How would I find the partial fraction decomposition for 1/((1-x)(1-x^3))?
Factorise 1 - x^3 using the difference of two cubes formula. Now see that the denominator has a two-fold repeated linear factor and an irreducible queadratic factor. Now write down the partial fractions corresponding to each. Show all your work and say where you're stuck if you need more help.
Since $\displaystyle 1-x^3=(1-x)(1+x+x^2)$,
$\displaystyle \frac{1}{(1-x)(1-x^3)}=\frac{1}{(1-x)^2(1+x+x^2)}=\frac{1}{(x-1)^2(x^2+x+1)}$, and $\displaystyle x^2+x+1$ is not factorable, so you set
$\displaystyle \frac{1}{(x-1)^2(x^2+x+1)}=\frac{A}{x-1}+\frac{B}{(x-1)^2}+\frac{Cx+D}{x^2+x+1}$
When there's a squared factor in the denominator, you get fractions with squared and unsquared denominator. When there's a non-factorable quadratic in the denominator, you get a linear term in the corresponding numerator.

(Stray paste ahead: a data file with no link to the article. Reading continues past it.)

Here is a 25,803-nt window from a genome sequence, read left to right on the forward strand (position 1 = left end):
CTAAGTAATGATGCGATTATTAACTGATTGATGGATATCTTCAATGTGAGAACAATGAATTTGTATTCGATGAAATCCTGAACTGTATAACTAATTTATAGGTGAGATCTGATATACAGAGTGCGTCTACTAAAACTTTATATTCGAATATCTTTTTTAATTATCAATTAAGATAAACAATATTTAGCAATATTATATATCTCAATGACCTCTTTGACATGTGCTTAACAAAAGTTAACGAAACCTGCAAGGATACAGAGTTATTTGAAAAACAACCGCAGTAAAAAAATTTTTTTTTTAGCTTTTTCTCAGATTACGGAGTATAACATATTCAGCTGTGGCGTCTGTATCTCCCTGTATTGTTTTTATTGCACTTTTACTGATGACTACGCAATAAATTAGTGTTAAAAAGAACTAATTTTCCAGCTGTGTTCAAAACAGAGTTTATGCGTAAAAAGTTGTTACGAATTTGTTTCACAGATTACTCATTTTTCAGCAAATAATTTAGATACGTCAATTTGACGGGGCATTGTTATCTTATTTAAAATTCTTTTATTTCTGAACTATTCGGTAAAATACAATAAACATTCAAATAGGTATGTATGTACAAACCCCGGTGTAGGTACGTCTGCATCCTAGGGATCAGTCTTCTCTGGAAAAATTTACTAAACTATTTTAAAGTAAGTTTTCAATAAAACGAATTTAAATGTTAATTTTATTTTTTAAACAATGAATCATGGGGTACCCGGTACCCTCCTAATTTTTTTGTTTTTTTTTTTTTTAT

- Hollywood
Edit: Oops - I didn't realize Mr. Fantastic had already posted. So you get two of the same answer.
I also learned partial fractions when I learned how to integrate rational functions (about 2/3 of the way through the first year of calculus).
But it can be understood with pre-calculus knowledge, so I don't think the thread has to be moved necessarily.
- Hollywood